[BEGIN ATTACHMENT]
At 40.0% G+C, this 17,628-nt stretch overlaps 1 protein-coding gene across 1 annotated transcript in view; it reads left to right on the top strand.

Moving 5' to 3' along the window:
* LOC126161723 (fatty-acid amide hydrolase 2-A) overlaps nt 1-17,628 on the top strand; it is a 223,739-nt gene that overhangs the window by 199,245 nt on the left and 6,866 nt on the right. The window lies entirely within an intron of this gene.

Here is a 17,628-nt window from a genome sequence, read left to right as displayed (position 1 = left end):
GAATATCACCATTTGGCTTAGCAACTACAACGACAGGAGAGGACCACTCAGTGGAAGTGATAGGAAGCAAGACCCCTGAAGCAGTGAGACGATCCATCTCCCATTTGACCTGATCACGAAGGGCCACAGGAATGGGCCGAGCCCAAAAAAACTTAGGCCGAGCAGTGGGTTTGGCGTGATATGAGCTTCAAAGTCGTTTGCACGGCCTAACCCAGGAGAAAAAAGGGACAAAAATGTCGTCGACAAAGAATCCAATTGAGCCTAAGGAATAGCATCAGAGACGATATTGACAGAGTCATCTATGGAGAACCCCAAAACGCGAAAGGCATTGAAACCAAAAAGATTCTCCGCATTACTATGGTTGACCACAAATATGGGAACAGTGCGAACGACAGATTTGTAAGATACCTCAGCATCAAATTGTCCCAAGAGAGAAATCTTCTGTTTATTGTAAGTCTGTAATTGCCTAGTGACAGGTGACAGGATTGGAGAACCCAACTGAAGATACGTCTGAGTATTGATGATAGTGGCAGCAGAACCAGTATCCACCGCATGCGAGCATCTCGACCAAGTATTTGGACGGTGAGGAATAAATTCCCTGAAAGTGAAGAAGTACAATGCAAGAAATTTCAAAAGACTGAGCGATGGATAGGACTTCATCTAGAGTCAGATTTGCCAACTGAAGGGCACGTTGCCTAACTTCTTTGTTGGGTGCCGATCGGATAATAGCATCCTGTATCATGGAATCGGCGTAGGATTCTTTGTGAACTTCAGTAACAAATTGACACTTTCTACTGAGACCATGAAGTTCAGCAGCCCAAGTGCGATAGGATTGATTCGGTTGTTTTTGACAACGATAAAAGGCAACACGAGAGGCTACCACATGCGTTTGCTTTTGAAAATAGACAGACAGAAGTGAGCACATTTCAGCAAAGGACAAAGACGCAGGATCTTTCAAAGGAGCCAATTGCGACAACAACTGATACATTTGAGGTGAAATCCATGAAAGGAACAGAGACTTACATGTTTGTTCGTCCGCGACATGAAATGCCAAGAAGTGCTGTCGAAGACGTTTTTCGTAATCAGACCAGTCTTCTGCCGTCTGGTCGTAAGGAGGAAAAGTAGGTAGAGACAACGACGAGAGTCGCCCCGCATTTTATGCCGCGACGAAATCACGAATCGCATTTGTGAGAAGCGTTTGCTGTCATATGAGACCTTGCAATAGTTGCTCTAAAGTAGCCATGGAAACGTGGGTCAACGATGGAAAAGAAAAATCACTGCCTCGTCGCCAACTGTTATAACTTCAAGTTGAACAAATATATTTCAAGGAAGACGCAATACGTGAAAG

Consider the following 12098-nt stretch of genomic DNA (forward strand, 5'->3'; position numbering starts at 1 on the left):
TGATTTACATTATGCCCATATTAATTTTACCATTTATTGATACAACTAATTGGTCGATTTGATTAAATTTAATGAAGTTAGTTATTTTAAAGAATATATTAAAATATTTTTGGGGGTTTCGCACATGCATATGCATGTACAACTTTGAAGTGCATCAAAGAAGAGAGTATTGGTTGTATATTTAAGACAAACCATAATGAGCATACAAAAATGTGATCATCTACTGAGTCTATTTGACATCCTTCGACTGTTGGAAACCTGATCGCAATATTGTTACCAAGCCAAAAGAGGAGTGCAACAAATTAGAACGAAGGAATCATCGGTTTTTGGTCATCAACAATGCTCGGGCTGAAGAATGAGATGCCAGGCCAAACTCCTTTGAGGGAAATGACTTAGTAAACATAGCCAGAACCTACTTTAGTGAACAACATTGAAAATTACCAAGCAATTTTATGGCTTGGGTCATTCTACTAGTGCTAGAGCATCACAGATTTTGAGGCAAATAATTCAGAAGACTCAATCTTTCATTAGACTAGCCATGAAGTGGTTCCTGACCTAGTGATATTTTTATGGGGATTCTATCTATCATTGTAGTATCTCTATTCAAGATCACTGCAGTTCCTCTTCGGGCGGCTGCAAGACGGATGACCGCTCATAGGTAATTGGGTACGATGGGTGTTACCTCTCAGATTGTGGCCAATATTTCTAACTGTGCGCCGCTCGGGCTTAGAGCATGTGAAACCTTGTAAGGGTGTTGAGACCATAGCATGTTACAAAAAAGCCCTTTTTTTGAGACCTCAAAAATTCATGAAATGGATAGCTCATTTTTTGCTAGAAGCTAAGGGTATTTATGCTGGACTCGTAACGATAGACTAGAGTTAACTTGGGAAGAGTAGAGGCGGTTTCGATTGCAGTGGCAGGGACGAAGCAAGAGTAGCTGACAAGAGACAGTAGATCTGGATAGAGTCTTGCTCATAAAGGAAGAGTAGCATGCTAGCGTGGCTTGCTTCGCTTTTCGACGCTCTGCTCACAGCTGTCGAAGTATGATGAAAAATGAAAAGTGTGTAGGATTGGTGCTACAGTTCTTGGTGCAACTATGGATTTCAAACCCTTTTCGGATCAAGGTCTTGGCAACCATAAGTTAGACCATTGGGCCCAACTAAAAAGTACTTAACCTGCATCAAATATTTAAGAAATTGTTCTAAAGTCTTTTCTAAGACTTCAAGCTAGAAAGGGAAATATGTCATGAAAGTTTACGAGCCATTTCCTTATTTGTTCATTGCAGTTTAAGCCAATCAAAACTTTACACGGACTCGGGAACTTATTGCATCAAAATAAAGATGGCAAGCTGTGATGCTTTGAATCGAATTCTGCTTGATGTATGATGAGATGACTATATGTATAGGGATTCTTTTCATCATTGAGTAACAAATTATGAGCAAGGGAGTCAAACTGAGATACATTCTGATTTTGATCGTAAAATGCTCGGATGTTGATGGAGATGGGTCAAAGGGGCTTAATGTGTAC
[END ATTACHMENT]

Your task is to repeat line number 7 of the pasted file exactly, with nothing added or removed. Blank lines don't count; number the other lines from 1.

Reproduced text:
TGATTTACATTATGCCCATATTAATTTTACCATTTATTGATACAACTAATTGGTCGATTTGATTAAATTTAATGAAGTTAGTTATTTTAAAGAATATATTAAAATATTTTTGGGGGTTTCGCACATGCATATGCATGTACAACTTTGAAGTGCATCAAAGAAGAGAGTATTGGTTGTATATTTAAGACAAACCATAATGAGCATACAAAAATGTGATCATCTACTGAGTCTATTTGACATCCTTCGACTGTTGGAAACCTGATCGCAATATTGTTACCAAGCCAAAAGAGGAGTGCAACAAATTAGAACGAAGGAATCATCGGTTTTTGGTCATCAACAATGCTCGGGCTGAAGAATGAGATGCCAGGCCAAACTCCTTTGAGGGAAATGACTTAGTAAACATAGCCAGAACCTACTTTAGTGAACAACATTGAAAATTACCAAGCAATTTTATGGCTTGGGTCATTCTACTAGTGCTAGAGCATCACAGATTTTGAGGCAAATAATTCAGAAGACTCAATCTTTCATTAGACTAGCCATGAAGTGGTTCCTGACCTAGTGATATTTTTATGGGGATTCTATCTATCATTGTAGTATCTCTATTCAAGATCACTGCAGTTCCTCTTCGGGCGGCTGCAAGACGGATGACCGCTCATAGGTAATTGGGTACGATGGGTGTTACCTCTCAGATTGTGGCCAATATTTCTAACTGTGCGCCGCTCGGGCTTAGAGCATGTGAAACCTTGTAAGGGTGTTGAGACCATAGCATGTTACAAAAAAGCCCTTTTTTTGAGACCTCAAAAATTCATGAAATGGATAGCTCATTTTTTGCTAGAAGCTAAGGGTATTTATGCTGGACTCGTAACGATAGACTAGAGTTAACTTGGGAAGAGTAGAGGCGGTTTCGATTGCAGTGGCAGGGACGAAGCAAGAGTAGCTGACAAGAGACAGTAGATCTGGATAGAGTCTTGCTCATAAAGGAAGAGTAGCATGCTAGCGTGGCTTGCTTCGCTTTTCGACGCTCTGCTCACAGCTGTCGAAGTATGATGAAAAATGAAAAGTGTGTAGGATTGGTGCTACAGTTCTTGGTGCAACTATGGATTTCAAACCCTTTTCGGATCAAGGTCTTGGCAACCATAAGTTAGACCATTGGGCCCAACTAAAAAGTACTTAACCTGCATCAAATATTTAAGAAATTGTTCTAAAGTCTTTTCTAAGACTTCAAGCTAGAAAGGGAAATATGTCATGAAAGTTTACGAGCCATTTCCTTATTTGTTCATTGCAGTTTAAGCCAATCAAAACTTTACACGGACTCGGGAACTTATTGCATCAAAATAAAGATGGCAAGCTGTGATGCTTTGAATCGAATTCTGCTTGATGTATGATGAGATGACTATATGTATAGGGATTCTTTTCATCATTGAGTAACAAATTATGAGCAAGGGAGTCAAACTGAGATACATTCTGATTTTGATCGTAAAATGCTCGGATGTTGATGGAGATGGGTCAAAGGGGCTTAATGTGTAC